Clustering of index-coded samples was performed on a cBot Cluster Generation System using a TruSeq PE Cluster Kit v4-cBot-HS (Illumina) according to the manufacturer’s instructions. After cluster generation, the libraries were sequenced on the Illumina HiSeq X-ten platform and paired-end reads were generated.

Raw reads in fastq format were initially processed using in-house Perl scripts. During this step, clean reads were obtained by removing adapter sequences, reads containing poly-N, and low-quality reads. At the same time, the Q20, Q30, GC-content, and sequence duplication levels of the clean reads were calculated. All downstream analyses were based on clean HQ reads.

Clean reads were mapped to the reference genome sequence, and only reads with a perfect match or one mismatch were further analyzed and annotated based on the reference genome ( Tophat2 tools (parameters: --read-mismatches 2 --read-edit-dist 2 --max-intron-length 5,000,000 --library-type fr-unstranded --mate-inner-dist 40) were used to map clean reads to the reference genome.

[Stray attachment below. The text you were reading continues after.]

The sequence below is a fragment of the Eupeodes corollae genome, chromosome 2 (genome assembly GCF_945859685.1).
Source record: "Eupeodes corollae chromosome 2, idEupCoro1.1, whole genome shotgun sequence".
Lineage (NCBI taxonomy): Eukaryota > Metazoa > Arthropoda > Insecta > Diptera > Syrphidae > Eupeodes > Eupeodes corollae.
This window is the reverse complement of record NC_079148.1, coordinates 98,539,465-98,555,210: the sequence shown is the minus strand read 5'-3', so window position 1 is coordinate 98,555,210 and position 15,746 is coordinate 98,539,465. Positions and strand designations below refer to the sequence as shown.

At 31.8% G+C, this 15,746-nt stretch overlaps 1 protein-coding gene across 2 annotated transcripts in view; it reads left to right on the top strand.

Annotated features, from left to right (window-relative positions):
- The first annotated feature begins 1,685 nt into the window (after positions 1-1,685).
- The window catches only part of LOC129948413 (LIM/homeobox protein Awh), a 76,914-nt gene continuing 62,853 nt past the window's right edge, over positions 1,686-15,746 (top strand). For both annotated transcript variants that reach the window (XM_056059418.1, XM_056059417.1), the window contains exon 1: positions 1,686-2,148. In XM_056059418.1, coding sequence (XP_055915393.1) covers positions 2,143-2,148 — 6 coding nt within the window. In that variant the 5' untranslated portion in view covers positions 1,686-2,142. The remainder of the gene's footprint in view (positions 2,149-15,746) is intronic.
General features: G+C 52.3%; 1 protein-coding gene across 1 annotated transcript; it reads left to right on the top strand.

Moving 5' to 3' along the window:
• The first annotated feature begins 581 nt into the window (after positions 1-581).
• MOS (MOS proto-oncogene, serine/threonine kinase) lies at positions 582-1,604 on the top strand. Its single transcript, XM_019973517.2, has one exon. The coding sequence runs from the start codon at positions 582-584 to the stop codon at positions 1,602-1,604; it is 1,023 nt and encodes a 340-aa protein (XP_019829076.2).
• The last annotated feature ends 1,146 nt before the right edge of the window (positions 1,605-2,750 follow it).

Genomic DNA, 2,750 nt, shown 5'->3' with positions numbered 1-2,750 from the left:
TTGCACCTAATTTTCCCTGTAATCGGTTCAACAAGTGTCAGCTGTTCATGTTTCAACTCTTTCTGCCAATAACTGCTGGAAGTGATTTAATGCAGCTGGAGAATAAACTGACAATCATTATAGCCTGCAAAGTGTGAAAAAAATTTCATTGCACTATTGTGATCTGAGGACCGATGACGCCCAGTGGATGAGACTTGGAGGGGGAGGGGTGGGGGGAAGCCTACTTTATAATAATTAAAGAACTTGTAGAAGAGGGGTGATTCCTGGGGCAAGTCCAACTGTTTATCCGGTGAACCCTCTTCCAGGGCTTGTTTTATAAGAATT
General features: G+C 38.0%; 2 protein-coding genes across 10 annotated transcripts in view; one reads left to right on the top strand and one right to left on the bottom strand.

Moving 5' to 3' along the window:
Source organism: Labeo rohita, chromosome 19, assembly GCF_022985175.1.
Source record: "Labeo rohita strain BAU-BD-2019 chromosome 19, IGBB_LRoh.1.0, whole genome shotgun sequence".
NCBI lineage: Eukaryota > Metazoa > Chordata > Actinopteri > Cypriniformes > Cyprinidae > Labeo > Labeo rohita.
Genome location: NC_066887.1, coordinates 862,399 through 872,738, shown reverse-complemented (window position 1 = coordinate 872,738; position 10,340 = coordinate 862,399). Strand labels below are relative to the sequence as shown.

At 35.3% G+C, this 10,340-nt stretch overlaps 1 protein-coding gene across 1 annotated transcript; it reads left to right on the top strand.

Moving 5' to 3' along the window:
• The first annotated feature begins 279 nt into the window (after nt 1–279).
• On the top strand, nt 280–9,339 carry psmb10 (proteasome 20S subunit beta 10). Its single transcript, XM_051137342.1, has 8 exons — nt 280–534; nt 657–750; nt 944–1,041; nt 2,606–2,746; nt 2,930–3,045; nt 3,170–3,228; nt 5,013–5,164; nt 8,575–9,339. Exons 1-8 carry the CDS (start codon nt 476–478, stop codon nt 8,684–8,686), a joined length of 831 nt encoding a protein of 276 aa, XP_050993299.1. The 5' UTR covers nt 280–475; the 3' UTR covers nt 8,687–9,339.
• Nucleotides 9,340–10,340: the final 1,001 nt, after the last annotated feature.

Differential expression analysis

Differential expression analysis of the two lines was performed using the DESeq R package [58]. DESeq provides statistical models based on the negative binomial distribution to identify DEGs using gene expression data. The resulting P values were adjusted using the Benjamini and Hochberg’s approach for controlling the false discovery rate. Genes with an adjusted fold change of 4 and a p-value ≤0.01 were considered differentially expressed.

Reverse-transcription quantitative PCR (qPCR) validation

To confirm the validity of the DEGs identified by transcriptome sequencing, qPCR was performed. Reverse transcription to cDNA was conducted using a PrimeScript First-strand cDNA Synthesis Kit (Takara, Dalian, China). The relative transcript levels of 10 selected DEGs (at the budding stage BBCH 57) were re-examined by qPCR, with BnACTIN used as the internal control. The primer sequences (Additional file 13: Table S11) for the genes were designed with Premier Primer 3.0 software. All qPCR was performed on a Roche480 instrument (Roche, Basel, Switzerland). Amplification reactions were performed as follows: an initial denaturation step at 95 °C for 3 min, 39 cycles at 95 °C for 10 s, 58 °C for 30 s, and 72 °C for 30 s, a final extension at 72 °C for 10 min and hold at 15 °C.